What makes a movie great (or not), pt. 3 *
by Nandia Foteini Vlachou
(* For part I see: La migliore offerta; for part II see: The Great Gatsby).
My relationship to Woody Allen’s cinema could very much be compared to a marriage: I have stuck with him for better or for worse, through hits and misses, whether he tediously repeated or deliciously reinvented himself. When critics joined in universal praise of his latest film, the Blue Jasmine, announcing it was his greatest drama since Matchpoint, I was understandably excited.
My expectations were more than met, especially where Blanchett’s performance is concerned (the rest of the cast is also excellent) and Woody Allen’s direction. Moving seamlessly between present and past, Allen managed to make the flashbacks seem less like chunks of action taking place in the past, but rather like a continuous flow of Jasmine’s thoughts, as if the entire movie were taking place in her head. As if, like her, the viewer could not escape the constant loop of guilt, aporia and disbelief that defined her every waking moment.
Nevertheless, the film has a real flaw, one that is only accented by the Matchpoint comparisons: Although both films are heavily indebted to literary predecessors (Matchpoint to Theodore Dreiser’s An American Tragedy and Jasmine to Tennessee Williams’ A Streetcar Named Desire), Matchpoint is a thoroughbred drama, its demoralizing and utterly pessimistic worldview remaining consistent from beginning to end. I’m not one to complain over genre transgressions (Nicolas Ray is one of my favorite directors after all), but Blue Jasmine’s problem is not the overlapping of the comic and the dramatic genre. It’s more like Woody Allen could not make up his mind what kind of movie he wanted to make.
This is evident in a number of instances, but nowhere more so than the story of Jasmine herself. She is self-centered, superficial, callous, materialistic; yet, she is also fragile, mentally unstable, broken. So, when her situation is played for laughs, in decidedly uncomfortable scenes such as the one where her boss at his dental practice makes an unwanted sexual advance towards her, I was left perplexed by the director’s intentions and by the inappropriate chuckles of the audience. The same is true for Alec Baldwin’s character, Jasmine’s husband. He brings his effortless charm to the part, and the casual way that he either commits infidelity or conducts his fraudulent business, make it difficult to dislike him. The viewers and Jasmine are equally taken in by him, and Baldwin’s inevitable status as a comic icon further blurs the distinction between comedy and drama.
But Blue Jasmine flounders, not only because the director has not decided what kind of film he wants to make, but also because the writer (also Allen) has not decided what kind of story he wants to tell. At the same time that he manages to make his viewers care for an otherwise unlikeable main character, he undermines the story by having her suffer as a result of unchanging patterns of behavior. When she meets the fairytale prince Peter Sarsgaard (too good to be true, but I was surprised to find out that he was in earnest), she resorts to lies again in an effort to reinvent herself. It’s a matter of time before her lies are revealed, and yet I kept hoping that Jasmine would come clean before it happened. What was the point of that specific plot development? That people never change? That they don’t learn from their mistakes? That the rich are so morally corrupt they are beyond redemption? Does Jasmine even have any redeeming qualities? The man who conjured her in his imagination hardly seemed to think so.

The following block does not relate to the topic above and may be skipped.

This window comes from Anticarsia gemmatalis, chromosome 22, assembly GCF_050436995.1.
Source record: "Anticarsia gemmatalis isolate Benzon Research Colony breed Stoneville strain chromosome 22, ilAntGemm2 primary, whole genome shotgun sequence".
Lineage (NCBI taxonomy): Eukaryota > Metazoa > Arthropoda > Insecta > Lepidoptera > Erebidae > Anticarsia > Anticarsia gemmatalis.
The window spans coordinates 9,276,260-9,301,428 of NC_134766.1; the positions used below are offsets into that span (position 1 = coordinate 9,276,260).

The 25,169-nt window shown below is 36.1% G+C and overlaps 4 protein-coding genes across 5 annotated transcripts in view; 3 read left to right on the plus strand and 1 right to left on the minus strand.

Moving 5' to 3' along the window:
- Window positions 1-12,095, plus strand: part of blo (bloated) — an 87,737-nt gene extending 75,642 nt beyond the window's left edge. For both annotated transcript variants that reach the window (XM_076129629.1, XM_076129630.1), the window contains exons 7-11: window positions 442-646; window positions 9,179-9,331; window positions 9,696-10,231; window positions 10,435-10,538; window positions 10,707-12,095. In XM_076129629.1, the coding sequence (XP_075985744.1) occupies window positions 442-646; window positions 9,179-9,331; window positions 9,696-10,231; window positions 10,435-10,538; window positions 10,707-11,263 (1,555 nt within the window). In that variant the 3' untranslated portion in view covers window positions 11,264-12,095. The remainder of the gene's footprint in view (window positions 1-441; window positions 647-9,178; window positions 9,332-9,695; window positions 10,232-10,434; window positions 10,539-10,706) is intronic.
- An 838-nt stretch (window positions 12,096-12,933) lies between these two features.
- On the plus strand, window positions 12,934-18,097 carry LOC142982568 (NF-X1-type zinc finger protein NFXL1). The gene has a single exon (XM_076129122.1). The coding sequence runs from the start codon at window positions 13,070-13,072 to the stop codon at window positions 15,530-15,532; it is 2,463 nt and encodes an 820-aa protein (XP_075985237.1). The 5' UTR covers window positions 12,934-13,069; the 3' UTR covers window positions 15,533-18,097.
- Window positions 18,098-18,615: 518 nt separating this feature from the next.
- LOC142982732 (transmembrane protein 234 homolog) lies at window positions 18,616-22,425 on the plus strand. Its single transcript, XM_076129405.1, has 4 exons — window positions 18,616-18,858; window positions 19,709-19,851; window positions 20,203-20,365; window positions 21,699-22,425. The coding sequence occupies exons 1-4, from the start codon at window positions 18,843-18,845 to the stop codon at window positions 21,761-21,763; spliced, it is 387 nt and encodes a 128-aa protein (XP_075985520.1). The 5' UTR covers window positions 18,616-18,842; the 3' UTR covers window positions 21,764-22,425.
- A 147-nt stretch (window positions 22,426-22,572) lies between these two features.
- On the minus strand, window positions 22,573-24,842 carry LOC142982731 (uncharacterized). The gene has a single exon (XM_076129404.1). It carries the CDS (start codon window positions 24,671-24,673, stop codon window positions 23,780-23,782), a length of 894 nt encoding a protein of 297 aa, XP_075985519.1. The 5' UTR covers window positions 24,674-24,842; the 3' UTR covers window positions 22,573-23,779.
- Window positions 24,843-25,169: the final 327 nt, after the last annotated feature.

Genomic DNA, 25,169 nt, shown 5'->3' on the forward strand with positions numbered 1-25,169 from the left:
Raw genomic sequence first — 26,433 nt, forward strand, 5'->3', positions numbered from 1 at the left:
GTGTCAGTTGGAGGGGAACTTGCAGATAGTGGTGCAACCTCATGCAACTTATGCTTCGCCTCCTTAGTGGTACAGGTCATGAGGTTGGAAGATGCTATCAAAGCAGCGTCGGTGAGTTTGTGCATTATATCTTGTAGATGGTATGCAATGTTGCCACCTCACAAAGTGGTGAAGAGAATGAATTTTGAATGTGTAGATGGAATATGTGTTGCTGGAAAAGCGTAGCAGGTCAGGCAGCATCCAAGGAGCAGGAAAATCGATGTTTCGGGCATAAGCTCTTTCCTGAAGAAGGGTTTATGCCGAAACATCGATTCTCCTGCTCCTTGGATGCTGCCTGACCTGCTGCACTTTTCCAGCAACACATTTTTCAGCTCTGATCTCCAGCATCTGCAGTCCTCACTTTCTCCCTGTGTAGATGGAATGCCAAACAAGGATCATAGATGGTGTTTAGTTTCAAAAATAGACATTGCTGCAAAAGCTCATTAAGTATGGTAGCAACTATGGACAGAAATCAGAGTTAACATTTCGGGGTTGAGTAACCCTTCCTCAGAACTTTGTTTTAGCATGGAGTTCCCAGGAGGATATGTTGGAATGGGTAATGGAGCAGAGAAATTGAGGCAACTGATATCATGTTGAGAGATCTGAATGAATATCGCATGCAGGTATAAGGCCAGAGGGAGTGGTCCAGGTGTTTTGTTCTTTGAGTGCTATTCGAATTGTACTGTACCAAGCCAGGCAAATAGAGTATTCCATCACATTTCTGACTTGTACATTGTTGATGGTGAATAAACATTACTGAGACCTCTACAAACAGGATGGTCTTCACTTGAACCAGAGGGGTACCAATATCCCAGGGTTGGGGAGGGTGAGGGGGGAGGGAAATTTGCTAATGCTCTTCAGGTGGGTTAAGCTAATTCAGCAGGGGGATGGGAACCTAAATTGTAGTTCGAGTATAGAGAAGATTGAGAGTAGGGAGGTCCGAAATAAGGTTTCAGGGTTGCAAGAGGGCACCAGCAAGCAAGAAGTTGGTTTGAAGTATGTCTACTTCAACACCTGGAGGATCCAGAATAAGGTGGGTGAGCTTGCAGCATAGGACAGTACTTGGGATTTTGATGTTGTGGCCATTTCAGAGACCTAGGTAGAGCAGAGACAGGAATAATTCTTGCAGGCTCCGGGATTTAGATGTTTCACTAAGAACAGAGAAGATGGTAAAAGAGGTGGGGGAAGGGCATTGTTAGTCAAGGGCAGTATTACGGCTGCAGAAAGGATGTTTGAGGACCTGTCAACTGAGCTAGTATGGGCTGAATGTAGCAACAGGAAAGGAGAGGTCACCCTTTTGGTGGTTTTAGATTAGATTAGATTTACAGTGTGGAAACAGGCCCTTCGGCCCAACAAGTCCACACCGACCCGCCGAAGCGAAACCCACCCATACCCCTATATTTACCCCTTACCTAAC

Another problem that arose was the representation of class differences – and here lies my second, and most serious, objection to the film. Yes, the rich were morally corrupt, oblivious as to the origin of their privileges, and devoid of any social responsibility (the reaction of both Jasmine and her husband when her sister’s savings, entrusted to them for investing, were lost, is typical). On the other hand, the poor hardly receive a better treatment. They are gullible, overtly emotional (displaying emotion is a sign of class), and, significantly, where the rich want too much, the poor seem content with too little. Even worse, when Jasmine’s sister, Ginger (a superb Sally Hawkins), tries to follow her advice and look for a man that is, socially speaking, her superior (the defining trait of Louis C.K.’s character), she learns an unpleasant lesson. The seemingly nice man is a liar and a cheat, and, therefore, she is “forced” to return to her fiancé, Bobby Cannavale, the man that Jasmine felt was not good enough for her sister. The whole episode rather plays out like an old fashioned morality tale, and a very bad one at that. Ginger is symbolically punished for exhibiting signs of upward social mobility, and order is restored only when everyone returns in their respective places.
That this place should be a solitary bench for Jasmine struck me as particularly cruel. Destroying his heroine so completely, with no glimmer of future hope, ran contrary to the light comedic tone that shone through several times during the film (a direct result of the problematic association of drama and comedy), and invalidated all of Jasmine’s efforts in retrospect as dishonest and pointless. While the end of Matchpoint was the perfect conclusion to a dark tale of crime with no punishment (the other great literary reference of that film), Jasmine‘s final cut finding her lost to everyone except the inescapable ghost of her past, came as a slap in the face of anyone who dared to hope that change, social or personal, is possible.